As part of RJ’s Autism Awareness posting I will be giving away your choice of any of my books if you leave a comment below. A complete booklist of my stories can be found at amberkell.wordpress.com

For more information about World Autism Awareness facebook page https://www.facebook.com/worldautismawarenessday

73 thoughts on “The Face of Autism in My Life

  1. I’ve always thought Autism, in any form, must be a frustrating disorder to have. So many who have it are so bright but have such difficulty expressing their world/ideas/thoughts to those of us around them

    Anna

  2. Thank you for having a positive attitude about your son’s abilities. It saddens me when I hear others be less than positive for their kids.

  3. Your son sounds like an incredible child, you are so right to be proud of both of them.it will be a pleasure to buy Accidental Alpha and support your cause.

  4. He is an adorable child. And as with any child with autism he is a blessing and a joy in his own special way. Oh, I love the machine gun! Have you thought about getting him into engineering?

  5. Just as your son is a blessing and a gift to you, you Amber, are a blessing and a gift to the rest of us. The world needs more people who can see the beauty and heart in everyone and everything and relay it to others. Plus, I love your books!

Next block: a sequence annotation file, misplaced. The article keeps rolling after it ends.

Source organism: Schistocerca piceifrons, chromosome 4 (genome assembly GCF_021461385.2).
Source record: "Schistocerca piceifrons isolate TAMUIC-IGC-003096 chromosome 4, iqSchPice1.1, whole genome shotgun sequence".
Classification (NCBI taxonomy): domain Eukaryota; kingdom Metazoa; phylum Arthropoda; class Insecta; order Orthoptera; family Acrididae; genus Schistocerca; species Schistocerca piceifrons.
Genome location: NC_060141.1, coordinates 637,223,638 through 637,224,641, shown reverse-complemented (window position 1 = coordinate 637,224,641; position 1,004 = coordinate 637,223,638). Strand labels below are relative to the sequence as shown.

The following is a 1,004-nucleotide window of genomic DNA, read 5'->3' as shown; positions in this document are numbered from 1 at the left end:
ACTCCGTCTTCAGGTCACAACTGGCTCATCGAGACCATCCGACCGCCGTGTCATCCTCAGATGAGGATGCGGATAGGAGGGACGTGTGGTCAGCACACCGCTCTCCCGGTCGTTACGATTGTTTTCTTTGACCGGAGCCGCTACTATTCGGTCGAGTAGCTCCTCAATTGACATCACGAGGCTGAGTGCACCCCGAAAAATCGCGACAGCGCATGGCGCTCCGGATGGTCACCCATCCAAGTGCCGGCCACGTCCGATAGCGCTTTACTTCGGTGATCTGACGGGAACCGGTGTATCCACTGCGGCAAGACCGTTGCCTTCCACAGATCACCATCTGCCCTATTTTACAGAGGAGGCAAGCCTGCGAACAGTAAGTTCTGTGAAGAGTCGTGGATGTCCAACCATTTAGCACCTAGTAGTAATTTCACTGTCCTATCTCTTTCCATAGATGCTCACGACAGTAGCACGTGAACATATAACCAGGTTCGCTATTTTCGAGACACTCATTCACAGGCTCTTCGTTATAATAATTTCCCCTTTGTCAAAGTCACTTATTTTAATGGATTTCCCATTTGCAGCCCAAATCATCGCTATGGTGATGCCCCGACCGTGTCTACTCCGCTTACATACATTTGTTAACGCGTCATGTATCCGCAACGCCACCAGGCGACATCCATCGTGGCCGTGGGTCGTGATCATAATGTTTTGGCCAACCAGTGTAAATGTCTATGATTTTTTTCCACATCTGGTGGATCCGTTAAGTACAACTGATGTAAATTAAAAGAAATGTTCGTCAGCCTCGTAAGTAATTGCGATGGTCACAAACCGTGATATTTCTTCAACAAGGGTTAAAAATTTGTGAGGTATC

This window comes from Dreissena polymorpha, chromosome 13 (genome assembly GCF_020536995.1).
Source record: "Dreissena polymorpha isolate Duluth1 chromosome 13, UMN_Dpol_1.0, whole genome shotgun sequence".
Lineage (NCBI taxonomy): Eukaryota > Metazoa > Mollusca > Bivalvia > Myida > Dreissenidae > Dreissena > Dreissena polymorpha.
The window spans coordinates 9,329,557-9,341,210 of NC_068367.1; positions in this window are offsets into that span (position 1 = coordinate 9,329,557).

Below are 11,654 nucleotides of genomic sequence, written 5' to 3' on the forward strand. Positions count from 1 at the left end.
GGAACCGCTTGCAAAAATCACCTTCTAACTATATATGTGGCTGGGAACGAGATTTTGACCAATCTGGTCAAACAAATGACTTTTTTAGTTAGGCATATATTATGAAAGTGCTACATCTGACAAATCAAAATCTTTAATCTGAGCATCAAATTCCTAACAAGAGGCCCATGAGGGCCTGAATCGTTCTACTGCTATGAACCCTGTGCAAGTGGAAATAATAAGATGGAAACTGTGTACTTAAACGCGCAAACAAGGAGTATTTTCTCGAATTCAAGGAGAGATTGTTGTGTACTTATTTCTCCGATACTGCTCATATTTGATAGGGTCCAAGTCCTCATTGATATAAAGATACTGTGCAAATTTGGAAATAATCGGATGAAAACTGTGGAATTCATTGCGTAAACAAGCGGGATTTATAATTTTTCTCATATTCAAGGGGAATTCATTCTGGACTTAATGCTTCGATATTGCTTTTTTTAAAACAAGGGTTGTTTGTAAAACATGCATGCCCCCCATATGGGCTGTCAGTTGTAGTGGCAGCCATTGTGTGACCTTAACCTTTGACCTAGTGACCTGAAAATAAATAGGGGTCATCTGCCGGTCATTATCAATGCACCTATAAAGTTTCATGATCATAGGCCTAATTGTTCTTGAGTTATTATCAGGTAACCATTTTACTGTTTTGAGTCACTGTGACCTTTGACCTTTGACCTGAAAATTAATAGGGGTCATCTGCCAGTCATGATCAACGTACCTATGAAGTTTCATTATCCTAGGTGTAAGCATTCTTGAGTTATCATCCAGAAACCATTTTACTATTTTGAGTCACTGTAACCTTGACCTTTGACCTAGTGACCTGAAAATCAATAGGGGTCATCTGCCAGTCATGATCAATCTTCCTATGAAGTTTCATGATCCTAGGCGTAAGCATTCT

6. Thank you for your story. I know a couple of great kids with Asperger, and it saddens me to hear that both of them have some problems in school on the acceptance by the other kids part.. I also recognize some of your story, as my three yr old is behind in speach and is often totally off in her own world. For now we think the speach thing is related to changing countries (and languages) when she was two, but I must admit this isn’t the first time that mild autism crossed my mind… We will see. It doesn’t change her or the way we love her to pieces 😉

  7. I have a nephew with autism. We’ve been told it’s a mild case. He is 8 and still not speaking. He understands everything but is not able to communicate beyond hand gestures. It’s heartbreaking sometimes to see him with other kids and not be able to communicate when it’s clear that he does.